Smallholder oil palm farmers in Kalangala have been faced with a challenge of pests and diseases affecting their gardens with one case of Ganoderma trunk rot (0.86%), two cases of palm weevil (1.72%) and one case of boron deficiency (0.86%) detected in the Kayunga Block.
Surveillance information obtained through research in the last two years shows that there is no new oil palm disease or pest that has been observed and ascertained by the assessment team. Rather it is Fusarium wilt, Ganoderma, palm weevil and nutrient deficiencies which were earlier reported.
A team of experts led by Dr. Gabriel Ddamulira of, the Principal Researcher for Oil Palm at the National Agricultural Research Organisation (NARO) confirms that disease and pest occurrences are not yet at levels which can cause economic loss to oil palm production in Kalangala. Charles Ssembatya, the National Oil Palm Project (NOPP) Agronomist and and Moses Otuba, a Pathologist from NARO were the other members. They were assisted by farmers and members of the Kalangala Oil Palm Growers Trust (KOPGT).
The findings indicate that that pests and diseases mostly affect smallholder farmers whose management is inadequate compared to the nucleus estate. “Majority of the oil palm fields with miserable palms and low yields were poorly managed with uncontrolled woody shrubs growing within the plantation. Some were planted on rocky and sandy soils with less soil and yet water conservation measures not observed,” DrDdamulira’s technical report reads.
“Furthermore, owners of these fields were neither applying fertilizer nor pruning properly which made the plantation look abandoned. The poor management coupled with magnesium deficiencies made the palm leaves to have burnt appearance which made the farmers to think that they are diseased,” states the report.
However, the National Oil Palm Project (NOPP) has already put interventions in place to overcome these challenges.
The oil palm disease resistant varieties globally accepted as the most effective measure against Fusarium wilt are currently evaluated at Namulonge for resistance against the strain of Fusarium wilt identified in Kalangala. The results will guide the use of Fusarium resistant varieties in the expanding oil palm industry in Uganda.
Fusarium wilt has also been gradually managed by the nucleus estate (OPUL) through quarantining of the infected palms, systematic use of fertilizers, removal of dead palms and correct application of agronomic practices such pruning, good soil and water conservation practices.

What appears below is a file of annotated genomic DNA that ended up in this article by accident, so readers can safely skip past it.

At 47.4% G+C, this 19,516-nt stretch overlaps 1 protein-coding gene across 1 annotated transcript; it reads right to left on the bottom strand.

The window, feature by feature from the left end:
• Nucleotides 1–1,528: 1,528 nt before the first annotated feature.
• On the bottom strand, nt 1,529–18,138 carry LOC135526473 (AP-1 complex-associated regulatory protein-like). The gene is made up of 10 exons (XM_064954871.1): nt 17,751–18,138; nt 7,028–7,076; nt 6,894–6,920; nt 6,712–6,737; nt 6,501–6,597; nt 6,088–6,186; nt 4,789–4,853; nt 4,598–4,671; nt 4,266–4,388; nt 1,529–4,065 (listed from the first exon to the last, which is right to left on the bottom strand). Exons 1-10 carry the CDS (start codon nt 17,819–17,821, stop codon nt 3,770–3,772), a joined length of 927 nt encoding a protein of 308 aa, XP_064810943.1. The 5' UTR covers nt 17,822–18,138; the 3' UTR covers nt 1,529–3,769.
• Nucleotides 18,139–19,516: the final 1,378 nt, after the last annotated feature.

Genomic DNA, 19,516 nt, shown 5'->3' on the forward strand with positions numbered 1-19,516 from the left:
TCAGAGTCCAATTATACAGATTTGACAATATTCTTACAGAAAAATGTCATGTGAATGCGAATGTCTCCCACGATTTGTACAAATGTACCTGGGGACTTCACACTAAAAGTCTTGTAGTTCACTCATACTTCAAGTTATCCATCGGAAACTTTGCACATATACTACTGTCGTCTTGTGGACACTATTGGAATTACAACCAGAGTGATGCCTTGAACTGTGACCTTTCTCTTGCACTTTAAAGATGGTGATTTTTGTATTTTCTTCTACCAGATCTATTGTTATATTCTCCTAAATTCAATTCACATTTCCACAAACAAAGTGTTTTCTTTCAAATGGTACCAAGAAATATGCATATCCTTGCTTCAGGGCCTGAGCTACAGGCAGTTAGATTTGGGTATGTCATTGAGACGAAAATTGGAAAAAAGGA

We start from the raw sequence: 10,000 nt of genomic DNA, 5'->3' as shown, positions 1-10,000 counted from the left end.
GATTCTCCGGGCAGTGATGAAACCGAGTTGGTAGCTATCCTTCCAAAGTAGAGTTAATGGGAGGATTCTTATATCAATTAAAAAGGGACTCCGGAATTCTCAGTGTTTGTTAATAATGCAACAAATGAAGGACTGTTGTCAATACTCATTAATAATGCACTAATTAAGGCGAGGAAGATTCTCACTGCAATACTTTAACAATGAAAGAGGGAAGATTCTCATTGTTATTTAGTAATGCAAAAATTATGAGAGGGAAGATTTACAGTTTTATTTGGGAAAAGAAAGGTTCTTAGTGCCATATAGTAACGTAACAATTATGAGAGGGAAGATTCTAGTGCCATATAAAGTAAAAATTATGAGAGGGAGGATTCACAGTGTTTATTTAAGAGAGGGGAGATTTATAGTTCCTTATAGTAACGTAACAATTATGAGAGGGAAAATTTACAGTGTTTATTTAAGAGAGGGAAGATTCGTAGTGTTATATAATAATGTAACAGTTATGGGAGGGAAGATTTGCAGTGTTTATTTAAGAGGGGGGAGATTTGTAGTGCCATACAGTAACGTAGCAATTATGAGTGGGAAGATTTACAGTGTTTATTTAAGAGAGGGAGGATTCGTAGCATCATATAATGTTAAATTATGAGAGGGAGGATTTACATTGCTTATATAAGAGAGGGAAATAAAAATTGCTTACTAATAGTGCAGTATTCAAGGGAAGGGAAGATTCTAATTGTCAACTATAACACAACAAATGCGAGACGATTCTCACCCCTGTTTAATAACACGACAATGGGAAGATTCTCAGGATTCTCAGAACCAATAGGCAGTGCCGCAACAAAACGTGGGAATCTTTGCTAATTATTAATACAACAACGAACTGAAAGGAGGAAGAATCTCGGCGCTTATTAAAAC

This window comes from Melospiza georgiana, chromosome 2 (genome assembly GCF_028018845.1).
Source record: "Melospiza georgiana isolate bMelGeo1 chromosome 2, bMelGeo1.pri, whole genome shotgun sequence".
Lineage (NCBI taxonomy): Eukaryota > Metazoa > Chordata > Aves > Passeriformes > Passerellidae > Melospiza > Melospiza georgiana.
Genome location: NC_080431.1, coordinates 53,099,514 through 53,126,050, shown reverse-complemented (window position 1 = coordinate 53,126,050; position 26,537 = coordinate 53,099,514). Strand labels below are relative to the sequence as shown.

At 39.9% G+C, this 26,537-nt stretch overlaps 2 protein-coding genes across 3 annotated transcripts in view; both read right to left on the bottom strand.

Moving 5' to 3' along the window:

Additionally, NOPP, Kalangala Oil Palm Growers Trust (KOPGT) in collaboration with NARO, conducted a tree census aimed at quantifying the current tree stand, which has aided yield estimation and fertilizer quantities to be procured.
The outcome from the census assisted effective evacuation of fertilizer stocks from the store and right quantities required by each farmer has been ascertained avoid excess application. The application of fertilizers in the right amount is anticipated to boost yields and reduce on nutrient deficiencies.
In order to avert nutrient deficiencies, OPUL annually applies 8kg of fertilizer per palm tree, uses cover crops, decanter cake and empty bunches that conserve soil moisture and boost palm growth especially in sandy soils and rocky areas. Similarly woody shrubs are regularly removed to avoid nutrient competition with palm trees.
The smallholder farmers are being supported through KOPGT which initiated a deferred payment of fertilizer loan to 18 months following a fact-finding assessment of the performance of outgrowers’ fields which has led to increase in fertilizer uptake by farmers. This will improve good field practices among the farmers.
NOPP has also intensified an awareness campaign through dissemination of research findings using simple illustrated educational materials, well packaged radio spot messages to help farmers overcome this challenge.
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